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Digital Twins

Transition from atoms to bits in manufacturing reduces waste in time, energy, and materials By Dr. Michael Grieves

As a 21st-century concept, the Digital Twin captures the idea that we are moving work from the physical world into the virtual one. It moves toward using bits, which are getting cheaper all the time, in place of atoms, which are getting more expensive. We are replacing expensive physical time, energy, and material with much cheaper digital information.

The Digital Twin is the concept driver behind Manufacturing 4.0. It moves us from a functional-centric approach to a product-centric one. It integrates manufacturing as a critical aspect of product creation, so that how to manufacture products is not an after-thought once a product is designed and engineered.

With the Digital Twin approach, our ideal is to design the product virtually, test the product virtually, manufacture the product virtually, and support the product virtually. We want to do this in an integrative, holistic fashion across functional disciplines. Only when we get the product to its desired functionality do we physically manufacture it.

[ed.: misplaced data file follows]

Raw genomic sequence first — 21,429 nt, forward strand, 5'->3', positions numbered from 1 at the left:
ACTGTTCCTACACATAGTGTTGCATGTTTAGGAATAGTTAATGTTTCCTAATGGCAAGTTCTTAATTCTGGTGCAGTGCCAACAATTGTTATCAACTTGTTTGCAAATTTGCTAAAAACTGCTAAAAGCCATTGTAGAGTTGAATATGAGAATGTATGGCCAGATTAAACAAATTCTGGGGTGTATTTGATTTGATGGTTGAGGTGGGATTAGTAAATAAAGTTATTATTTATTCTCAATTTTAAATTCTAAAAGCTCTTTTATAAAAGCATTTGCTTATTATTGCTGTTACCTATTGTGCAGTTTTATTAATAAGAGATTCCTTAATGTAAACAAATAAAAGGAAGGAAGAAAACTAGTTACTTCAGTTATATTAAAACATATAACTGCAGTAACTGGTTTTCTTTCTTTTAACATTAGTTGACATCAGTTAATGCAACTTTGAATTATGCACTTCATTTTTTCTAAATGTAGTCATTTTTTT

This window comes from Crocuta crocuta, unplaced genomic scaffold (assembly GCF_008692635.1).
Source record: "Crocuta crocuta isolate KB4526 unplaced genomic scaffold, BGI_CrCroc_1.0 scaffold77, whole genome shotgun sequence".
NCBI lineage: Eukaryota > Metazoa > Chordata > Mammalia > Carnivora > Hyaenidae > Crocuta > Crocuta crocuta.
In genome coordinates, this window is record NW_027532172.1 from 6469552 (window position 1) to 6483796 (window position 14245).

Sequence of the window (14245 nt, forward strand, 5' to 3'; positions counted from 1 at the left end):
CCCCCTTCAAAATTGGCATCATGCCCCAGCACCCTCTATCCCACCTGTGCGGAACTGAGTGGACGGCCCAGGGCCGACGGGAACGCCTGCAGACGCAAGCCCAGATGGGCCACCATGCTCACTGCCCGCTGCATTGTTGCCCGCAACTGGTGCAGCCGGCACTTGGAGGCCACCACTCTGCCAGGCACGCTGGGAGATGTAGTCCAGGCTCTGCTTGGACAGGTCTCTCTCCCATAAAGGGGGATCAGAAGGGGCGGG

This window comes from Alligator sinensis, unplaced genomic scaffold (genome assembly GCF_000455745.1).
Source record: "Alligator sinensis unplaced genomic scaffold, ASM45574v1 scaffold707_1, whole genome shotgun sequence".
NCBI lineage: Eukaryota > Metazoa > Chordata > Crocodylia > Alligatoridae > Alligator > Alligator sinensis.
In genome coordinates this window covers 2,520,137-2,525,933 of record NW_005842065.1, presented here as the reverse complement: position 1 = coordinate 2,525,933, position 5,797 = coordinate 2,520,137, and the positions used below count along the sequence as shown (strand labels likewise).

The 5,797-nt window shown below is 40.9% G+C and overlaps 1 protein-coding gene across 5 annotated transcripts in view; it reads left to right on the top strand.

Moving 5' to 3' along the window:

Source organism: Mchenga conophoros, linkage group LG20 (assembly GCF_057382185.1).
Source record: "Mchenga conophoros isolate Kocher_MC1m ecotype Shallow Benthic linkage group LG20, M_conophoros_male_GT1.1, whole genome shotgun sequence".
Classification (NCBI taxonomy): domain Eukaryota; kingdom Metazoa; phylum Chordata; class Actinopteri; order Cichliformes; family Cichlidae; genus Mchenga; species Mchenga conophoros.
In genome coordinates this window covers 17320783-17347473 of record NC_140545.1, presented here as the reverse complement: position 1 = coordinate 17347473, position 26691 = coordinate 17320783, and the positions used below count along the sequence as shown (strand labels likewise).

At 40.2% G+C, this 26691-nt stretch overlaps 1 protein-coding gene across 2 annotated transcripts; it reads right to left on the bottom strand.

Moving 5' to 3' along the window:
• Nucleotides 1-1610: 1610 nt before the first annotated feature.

This approach will increase both efficiency, which is reducing cost and resources, and effectiveness, which is producing quality products that will perform the functions their users require.

Components of the Digital Twin 

The conceptual model of the Digital Twin is shown in Figure 1. The Digital Twin model consists of three components: a) physical space and products that we have historically worked with; b) the new virtual, digital space and products; and c) the connection between the physical and virtual. This connection is commonly referred to as the “Digital Thread.”

Because the Digital Twin concept spans the entire lifecycle of products consisting of create, build, operate/sustain, and dispose, there are different Digital Twin types. The three types of Digital Twins are the Digital Twin Prototype (DTP), the Digital Twin Instance (DTI), and the Digital Twin Aggregate (DTA) (Figure 2).

The Digital Twin Prototype is all the information we need to build physical products. The DTP originates first. In its ideal form, it is the information needed for all the products that we can build.